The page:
Terpene Boiling Points (And Why It Matters)
Terpenes are a potent part of the cannabis plant that provides strains with unique aromas, flavors, and effects.
They also determine how your cannabis tastes and smells.
For example, if you packed a bowl of something super sour and citrusy, you’ve probably got a limonene-heavy strain on your hands.
Let’s take a look at different terpenes, what their boiling points are, and why it matters.
Common Cannabis Terpenes & Their Boiling Points
|Terpene||Boiling Point (Fahrenheit)||Boiling Point (Celsius)||Uses|
|Linalool||390°F||198°C||Good for cooking, baking, brewing tea|
|Limonene||349°F||176°C||Good for cooking at low temps|
|Myrcene||334°F||167°C||Good for vaping and cooking at low temps|
|Humulene||225°F||107°C||Good for low temperature vaping or brewing tea|
|Caryophyllene||266°F||130°C||Good for low temperature vaping or brewing tea|
|Pinene||311°F||155°C||Vaping and brewing tea|
Popular Terpenes & Their Boiling Points
Some of the most common terpenes found in cannabis are myrcene, linalool, limonene, and humulene.
These terpenes all have different aroma and flavor profiles and offer various benefits to a user. They also all have different boiling points.
Let’s take a look at the details behind these well-known terpenes below.
You can easily use this terpene in cooking and vaping with very little waste, as its boiling point is higher at 334°F.
Myrcene is sometimes referred to as “mother of all terpenes” and is the most abundant terpene found in cannabis cultivars by far. It gives off an earthy, musk-like aroma and is common in parsley, mangos, basil, lemongrass, and hops.
Myrcene is a viable option to combine with CBD. It also may be helpful for those who are physically active or have a physically demanding job. This common terp is also a good choice for individuals who struggle with sleep.
Limonene is another more hardy terpene that has a high boiling point at 349°F.
Limonene can’t be mistaken, as it has a bright, sour, citrusy flavor and aroma. It’s in many popular cannabis strains, such as Berry White or White Fire OG. This terpene’s vibrant lemon aroma and taste make it a good option for infusing into food. Limonene can be found in cannabis, lemons, limes, and oranges.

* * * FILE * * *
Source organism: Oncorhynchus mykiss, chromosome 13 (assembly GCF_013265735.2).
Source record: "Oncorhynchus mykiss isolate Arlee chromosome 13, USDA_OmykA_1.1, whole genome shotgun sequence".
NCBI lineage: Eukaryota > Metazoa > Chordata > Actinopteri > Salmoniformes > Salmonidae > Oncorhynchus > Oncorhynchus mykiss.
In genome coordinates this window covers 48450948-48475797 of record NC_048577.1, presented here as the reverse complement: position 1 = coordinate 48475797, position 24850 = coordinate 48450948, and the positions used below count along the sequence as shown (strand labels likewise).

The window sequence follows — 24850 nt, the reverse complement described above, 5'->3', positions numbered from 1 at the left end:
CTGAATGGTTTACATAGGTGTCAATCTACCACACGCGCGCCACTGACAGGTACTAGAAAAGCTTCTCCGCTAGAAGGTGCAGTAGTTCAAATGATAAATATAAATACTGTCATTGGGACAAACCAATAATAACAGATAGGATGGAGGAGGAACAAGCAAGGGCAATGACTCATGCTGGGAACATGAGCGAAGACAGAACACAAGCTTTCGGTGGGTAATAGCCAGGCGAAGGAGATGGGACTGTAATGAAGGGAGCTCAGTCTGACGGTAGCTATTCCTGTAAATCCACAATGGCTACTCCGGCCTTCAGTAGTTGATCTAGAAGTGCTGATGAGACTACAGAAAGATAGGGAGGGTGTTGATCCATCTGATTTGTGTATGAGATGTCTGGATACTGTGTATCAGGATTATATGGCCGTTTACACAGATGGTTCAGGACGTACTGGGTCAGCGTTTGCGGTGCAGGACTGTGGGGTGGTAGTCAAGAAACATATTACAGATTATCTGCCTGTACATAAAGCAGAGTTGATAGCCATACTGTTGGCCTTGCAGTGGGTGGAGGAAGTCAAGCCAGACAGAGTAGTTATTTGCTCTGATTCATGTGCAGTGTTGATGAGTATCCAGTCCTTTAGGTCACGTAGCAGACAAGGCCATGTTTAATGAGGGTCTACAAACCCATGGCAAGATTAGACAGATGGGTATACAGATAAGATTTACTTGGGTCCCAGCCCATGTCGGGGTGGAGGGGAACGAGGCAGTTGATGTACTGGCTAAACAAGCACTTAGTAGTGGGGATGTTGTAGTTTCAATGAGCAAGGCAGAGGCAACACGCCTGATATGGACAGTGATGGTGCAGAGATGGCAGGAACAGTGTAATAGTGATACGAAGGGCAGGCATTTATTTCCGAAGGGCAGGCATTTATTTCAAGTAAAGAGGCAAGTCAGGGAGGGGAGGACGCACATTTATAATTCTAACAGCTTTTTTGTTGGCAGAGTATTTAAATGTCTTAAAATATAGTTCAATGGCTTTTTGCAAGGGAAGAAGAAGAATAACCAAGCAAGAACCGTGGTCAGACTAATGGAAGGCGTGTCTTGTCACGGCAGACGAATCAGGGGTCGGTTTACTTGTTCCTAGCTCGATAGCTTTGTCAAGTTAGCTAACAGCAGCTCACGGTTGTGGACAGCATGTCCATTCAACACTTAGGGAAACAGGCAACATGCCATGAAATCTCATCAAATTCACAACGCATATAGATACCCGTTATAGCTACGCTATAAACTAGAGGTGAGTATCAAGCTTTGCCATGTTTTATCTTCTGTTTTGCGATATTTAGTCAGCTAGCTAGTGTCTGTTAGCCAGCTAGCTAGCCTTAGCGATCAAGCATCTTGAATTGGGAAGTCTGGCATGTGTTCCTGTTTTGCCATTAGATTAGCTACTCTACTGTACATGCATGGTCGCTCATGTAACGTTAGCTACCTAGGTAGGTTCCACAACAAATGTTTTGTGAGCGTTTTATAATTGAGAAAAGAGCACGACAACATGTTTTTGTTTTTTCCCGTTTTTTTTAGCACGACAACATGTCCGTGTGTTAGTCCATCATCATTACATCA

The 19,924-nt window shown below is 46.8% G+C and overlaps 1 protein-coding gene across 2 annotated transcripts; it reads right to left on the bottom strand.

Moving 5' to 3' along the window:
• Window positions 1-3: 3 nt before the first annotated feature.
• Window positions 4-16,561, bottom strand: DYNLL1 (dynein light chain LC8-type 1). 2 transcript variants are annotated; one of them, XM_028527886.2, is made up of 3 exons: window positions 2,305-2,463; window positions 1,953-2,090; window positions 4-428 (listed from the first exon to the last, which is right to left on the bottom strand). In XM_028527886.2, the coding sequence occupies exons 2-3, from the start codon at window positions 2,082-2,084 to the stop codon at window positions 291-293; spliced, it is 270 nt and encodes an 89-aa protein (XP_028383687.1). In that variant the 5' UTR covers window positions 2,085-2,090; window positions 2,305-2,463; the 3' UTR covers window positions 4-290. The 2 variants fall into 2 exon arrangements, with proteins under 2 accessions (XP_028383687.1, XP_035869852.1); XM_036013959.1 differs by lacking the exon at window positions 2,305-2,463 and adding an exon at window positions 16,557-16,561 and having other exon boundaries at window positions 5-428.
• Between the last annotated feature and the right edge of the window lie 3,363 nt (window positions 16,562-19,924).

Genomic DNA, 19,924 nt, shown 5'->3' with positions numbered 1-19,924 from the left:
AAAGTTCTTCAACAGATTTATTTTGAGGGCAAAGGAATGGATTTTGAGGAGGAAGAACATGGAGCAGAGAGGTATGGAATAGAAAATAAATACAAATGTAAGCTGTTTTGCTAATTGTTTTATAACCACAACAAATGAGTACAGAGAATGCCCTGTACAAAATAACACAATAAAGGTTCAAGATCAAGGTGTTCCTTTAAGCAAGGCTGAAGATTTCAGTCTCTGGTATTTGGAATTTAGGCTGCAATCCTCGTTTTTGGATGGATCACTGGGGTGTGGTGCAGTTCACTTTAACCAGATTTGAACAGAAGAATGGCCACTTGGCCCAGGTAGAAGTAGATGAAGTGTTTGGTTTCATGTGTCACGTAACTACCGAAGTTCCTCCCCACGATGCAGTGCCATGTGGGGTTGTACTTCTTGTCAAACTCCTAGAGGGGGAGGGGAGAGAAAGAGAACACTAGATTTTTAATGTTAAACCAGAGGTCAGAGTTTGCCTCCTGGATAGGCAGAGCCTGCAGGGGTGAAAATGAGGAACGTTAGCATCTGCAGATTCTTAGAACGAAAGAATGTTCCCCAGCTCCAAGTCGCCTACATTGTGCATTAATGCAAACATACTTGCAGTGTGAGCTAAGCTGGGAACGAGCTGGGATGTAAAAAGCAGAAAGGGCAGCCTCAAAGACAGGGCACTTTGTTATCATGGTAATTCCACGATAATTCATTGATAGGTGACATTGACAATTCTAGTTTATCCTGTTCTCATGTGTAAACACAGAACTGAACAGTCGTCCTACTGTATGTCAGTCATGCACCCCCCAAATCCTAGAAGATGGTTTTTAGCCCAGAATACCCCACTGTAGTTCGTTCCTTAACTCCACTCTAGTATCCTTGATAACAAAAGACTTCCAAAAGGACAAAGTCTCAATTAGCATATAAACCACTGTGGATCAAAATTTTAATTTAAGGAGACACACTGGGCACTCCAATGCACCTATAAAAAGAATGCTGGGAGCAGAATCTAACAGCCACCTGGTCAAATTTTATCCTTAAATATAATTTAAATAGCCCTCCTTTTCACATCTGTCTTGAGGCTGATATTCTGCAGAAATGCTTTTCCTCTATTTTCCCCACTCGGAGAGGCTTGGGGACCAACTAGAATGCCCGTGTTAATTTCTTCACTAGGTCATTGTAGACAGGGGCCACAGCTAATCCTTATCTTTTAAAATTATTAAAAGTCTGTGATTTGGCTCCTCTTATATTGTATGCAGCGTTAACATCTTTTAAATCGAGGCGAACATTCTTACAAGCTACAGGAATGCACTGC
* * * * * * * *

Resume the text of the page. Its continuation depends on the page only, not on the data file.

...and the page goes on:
While research is ongoing, some suggest that limonene may help reduce stress, boost overall health, and help supplement your immune system.
Linalool has the highest boiling point out of the terpenes listed here, coming in at around 390°F. This makes it a perfect choice for cooking, vaping, smoking, or brewing tea.
Linalool is common in lavender, bergamot, mint, and rosewood. It has a floral aroma and taste.
This terpene is what makes lavender so popular for relaxation, stress, and sleep — using this before bed may help you rest easier.
Humulene has a significantly lower boiling point than the other terpenes we’ve discussed, at only 225°F. You’ll probably want to avoid cooking with it but instead vape it or brew it into tea.
When combined with CBD, humulene offers seriously uplifting and stimulating effects compared to other terpenes. Some people use it when they need to boost their mood or energy levels. Death Star, Candyland, and Sour Kush are all cannabis strains that deliver both.
Humulene was known formerly as alpha-humulene and can also be found in hops, sage, and ginseng.
Caryophyllene has a boiling point of 266°F.
This terpene is one of the only terpenes that bind directly to the endocannabinoid receptors. Through this effect, caryophyllene is thought to boost the effects of cannabinoids directly — including both CBD and THC.